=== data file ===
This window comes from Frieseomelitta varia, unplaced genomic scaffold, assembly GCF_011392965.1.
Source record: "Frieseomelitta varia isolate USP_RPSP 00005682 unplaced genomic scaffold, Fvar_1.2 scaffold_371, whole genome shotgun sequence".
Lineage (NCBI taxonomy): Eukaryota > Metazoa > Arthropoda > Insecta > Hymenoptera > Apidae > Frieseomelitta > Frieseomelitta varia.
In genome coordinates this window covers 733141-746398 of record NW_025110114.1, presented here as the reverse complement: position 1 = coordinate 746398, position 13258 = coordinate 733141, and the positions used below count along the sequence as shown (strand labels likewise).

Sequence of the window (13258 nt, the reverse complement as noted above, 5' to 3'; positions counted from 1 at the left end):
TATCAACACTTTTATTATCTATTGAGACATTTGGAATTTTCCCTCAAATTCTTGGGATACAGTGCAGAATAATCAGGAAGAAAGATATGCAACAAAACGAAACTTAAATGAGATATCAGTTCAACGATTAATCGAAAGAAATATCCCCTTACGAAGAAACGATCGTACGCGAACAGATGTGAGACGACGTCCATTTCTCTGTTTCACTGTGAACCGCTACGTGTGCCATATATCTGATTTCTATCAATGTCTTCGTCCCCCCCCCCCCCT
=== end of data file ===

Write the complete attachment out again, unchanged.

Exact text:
This window comes from Frieseomelitta varia, unplaced genomic scaffold, assembly GCF_011392965.1.
Source record: "Frieseomelitta varia isolate USP_RPSP 00005682 unplaced genomic scaffold, Fvar_1.2 scaffold_371, whole genome shotgun sequence".
Lineage (NCBI taxonomy): Eukaryota > Metazoa > Arthropoda > Insecta > Hymenoptera > Apidae > Frieseomelitta > Frieseomelitta varia.
In genome coordinates this window covers 733141-746398 of record NW_025110114.1, presented here as the reverse complement: position 1 = coordinate 746398, position 13258 = coordinate 733141, and the positions used below count along the sequence as shown (strand labels likewise).

Sequence of the window (13258 nt, the reverse complement as noted above, 5' to 3'; positions counted from 1 at the left end):
TATCAACACTTTTATTATCTATTGAGACATTTGGAATTTTCCCTCAAATTCTTGGGATACAGTGCAGAATAATCAGGAAGAAAGATATGCAACAAAACGAAACTTAAATGAGATATCAGTTCAACGATTAATCGAAAGAAATATCCCCTTACGAAGAAACGATCGTACGCGAACAGATGTGAGACGACGTCCATTTCTCTGTTTCACTGTGAACCGCTACGTGTGCCATATATCTGATTTCTATCAATGTCTTCGTCCCCCCCCCCCCCT